There is increased activity in a series of cortical structures that connect to lower centers in the brain labelled the salience network (SN) that appears to be involved in detecting particularly important stimuli and regulating emotional responses to them. This may result in the PTSD sufferer having a greater ability to respond appropriately to things in the environment that may have previously produced flashbacks and hyperarousal. Finally, mindfulness training appears to improve the activity and connectivity of the brain’s Central Executive Network (CEN), including dorsolateral prefrontal cortex and the posterior parietal cortex, that is associated with high level thinking.


These findings suggest that mindfulness training alters brain function to increase thinking and reasoning in contrast to emotional arousal. This is exactly what the PTSD patient needs as PTSD tends to produce the opposite pattern with decreased reasoning and increased emotional responding. Hence these findings suggest that mindfulness training acts on the nervous system to counter the abnormal brain responses that occur with PTSD and thereby relieve the symptoms of PTSD. Obviously much more research is needed. But a coherent picture is emerging of the alterations in the nervous system produced by mindfulness training that are responsible for its beneficial effects on the symptoms of PTSD.


So, improve post-traumatic stress disorder (PTSD) with mindfulness.


“This type of attention training may help patients notice when they are stuck in a negative pattern of thought or rumination and make it a little easier to shift their attention to other things. And if you think about what mindfulness meditation is, that makes perfect sense. The ‘muscle’ that you are training is the ability to catch yourself when you are not thinking about your breath and move it to something else.” – Tony King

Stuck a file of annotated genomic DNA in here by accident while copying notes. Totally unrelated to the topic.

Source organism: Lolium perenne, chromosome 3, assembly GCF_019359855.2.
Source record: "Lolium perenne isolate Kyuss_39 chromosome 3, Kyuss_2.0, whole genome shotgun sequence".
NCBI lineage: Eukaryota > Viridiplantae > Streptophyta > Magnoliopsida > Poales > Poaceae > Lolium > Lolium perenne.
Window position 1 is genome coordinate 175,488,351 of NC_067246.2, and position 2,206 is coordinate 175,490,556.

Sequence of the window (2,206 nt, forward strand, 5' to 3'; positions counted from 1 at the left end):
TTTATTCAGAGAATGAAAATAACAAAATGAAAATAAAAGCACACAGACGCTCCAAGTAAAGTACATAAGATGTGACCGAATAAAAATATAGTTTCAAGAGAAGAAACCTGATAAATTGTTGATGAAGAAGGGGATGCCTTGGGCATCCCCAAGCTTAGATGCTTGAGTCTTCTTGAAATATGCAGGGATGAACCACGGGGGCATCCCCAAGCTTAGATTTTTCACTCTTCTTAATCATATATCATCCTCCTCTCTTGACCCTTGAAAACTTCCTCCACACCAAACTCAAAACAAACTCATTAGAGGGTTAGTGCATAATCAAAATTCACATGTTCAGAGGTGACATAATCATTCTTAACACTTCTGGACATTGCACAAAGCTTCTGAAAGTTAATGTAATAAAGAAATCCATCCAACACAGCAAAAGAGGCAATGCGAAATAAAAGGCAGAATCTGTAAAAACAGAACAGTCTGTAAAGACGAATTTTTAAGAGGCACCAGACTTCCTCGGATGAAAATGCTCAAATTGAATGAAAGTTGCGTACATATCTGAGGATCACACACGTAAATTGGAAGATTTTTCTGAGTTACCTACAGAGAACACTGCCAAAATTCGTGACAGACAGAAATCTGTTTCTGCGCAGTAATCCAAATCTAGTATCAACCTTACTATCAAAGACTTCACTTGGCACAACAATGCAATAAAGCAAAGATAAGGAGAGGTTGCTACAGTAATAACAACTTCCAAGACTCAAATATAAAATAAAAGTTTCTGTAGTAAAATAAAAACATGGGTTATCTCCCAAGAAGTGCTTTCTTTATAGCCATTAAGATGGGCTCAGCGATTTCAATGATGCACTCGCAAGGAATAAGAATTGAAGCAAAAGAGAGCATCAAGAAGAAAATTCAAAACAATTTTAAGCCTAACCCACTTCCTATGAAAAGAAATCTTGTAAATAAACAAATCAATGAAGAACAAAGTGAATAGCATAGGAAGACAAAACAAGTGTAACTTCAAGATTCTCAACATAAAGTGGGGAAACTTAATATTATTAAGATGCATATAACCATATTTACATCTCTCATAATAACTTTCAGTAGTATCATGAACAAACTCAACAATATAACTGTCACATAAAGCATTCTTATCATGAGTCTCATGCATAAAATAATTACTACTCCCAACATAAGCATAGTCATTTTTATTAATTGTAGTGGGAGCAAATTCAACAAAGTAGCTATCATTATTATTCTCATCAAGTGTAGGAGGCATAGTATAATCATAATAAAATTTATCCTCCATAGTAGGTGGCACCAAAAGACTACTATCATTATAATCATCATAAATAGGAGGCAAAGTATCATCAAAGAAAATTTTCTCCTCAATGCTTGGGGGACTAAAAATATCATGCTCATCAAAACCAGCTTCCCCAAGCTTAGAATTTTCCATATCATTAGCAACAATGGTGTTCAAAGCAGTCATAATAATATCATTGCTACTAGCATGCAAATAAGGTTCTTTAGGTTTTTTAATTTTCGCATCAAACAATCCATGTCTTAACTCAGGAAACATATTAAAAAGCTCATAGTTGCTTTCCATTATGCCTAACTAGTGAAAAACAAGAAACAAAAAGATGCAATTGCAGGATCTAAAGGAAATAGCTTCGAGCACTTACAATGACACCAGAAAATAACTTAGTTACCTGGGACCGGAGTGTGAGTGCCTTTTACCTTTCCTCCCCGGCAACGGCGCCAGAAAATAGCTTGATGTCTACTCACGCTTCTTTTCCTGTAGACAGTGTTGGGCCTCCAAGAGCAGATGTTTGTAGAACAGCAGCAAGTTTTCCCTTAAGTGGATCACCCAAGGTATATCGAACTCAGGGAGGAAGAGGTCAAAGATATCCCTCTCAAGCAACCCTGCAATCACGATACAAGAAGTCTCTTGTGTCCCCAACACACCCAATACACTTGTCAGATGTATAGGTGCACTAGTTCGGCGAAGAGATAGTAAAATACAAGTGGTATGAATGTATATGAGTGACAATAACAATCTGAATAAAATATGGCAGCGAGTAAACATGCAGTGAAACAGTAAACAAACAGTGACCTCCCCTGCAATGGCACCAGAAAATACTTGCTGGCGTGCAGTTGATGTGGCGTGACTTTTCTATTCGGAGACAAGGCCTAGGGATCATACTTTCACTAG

CMCS – Center for Mindfulness and Contemplative Studies


This and other Contemplative Studies posts are also available on Google+ and on Twitter @MindfulResearch


Study Summary


Jenna E. Boyd, Ruth A. Lanius, Margaret C. McKinnon. Mindfulness-based treatments for posttraumatic stress disorder: a review of the treatment literature and neurobiological evidence. J Psychiatry Neurosci. 2018 Jan; 43(1): 7–25. Published online 2017 Oct 3. doi: 10.1503/jpn.170021



Mindfulness-based treatments for posttraumatic stress disorder (PTSD) have emerged as promising adjunctive or alternative intervention approaches. A scoping review of the literature on PTSD treatment studies, including approaches such as mindfulness-based stress reduction, mindfulness-based cognitive therapy and metta mindfulness, reveals low attrition with medium to large effect sizes. We review the convergence between neurobiological models of PTSD and neuroimaging findings in the mindfulness literature, where mindfulness interventions may target emotional under- and overmodulation, both of which are critical features of PTSD symptomatology. Recent emerging work indicates that mindfulness-based treatments may also be effective in restoring connectivity between large-scale brain networks among individuals with PTSD, including connectivity between the default mode network and the central executive and salience networks. Future directions, including further identification of the neurobiological mechanisms of mindfulness interventions in patients with PTSD and direct comparison of these interventions to first-line treatments for PTSD are discussed.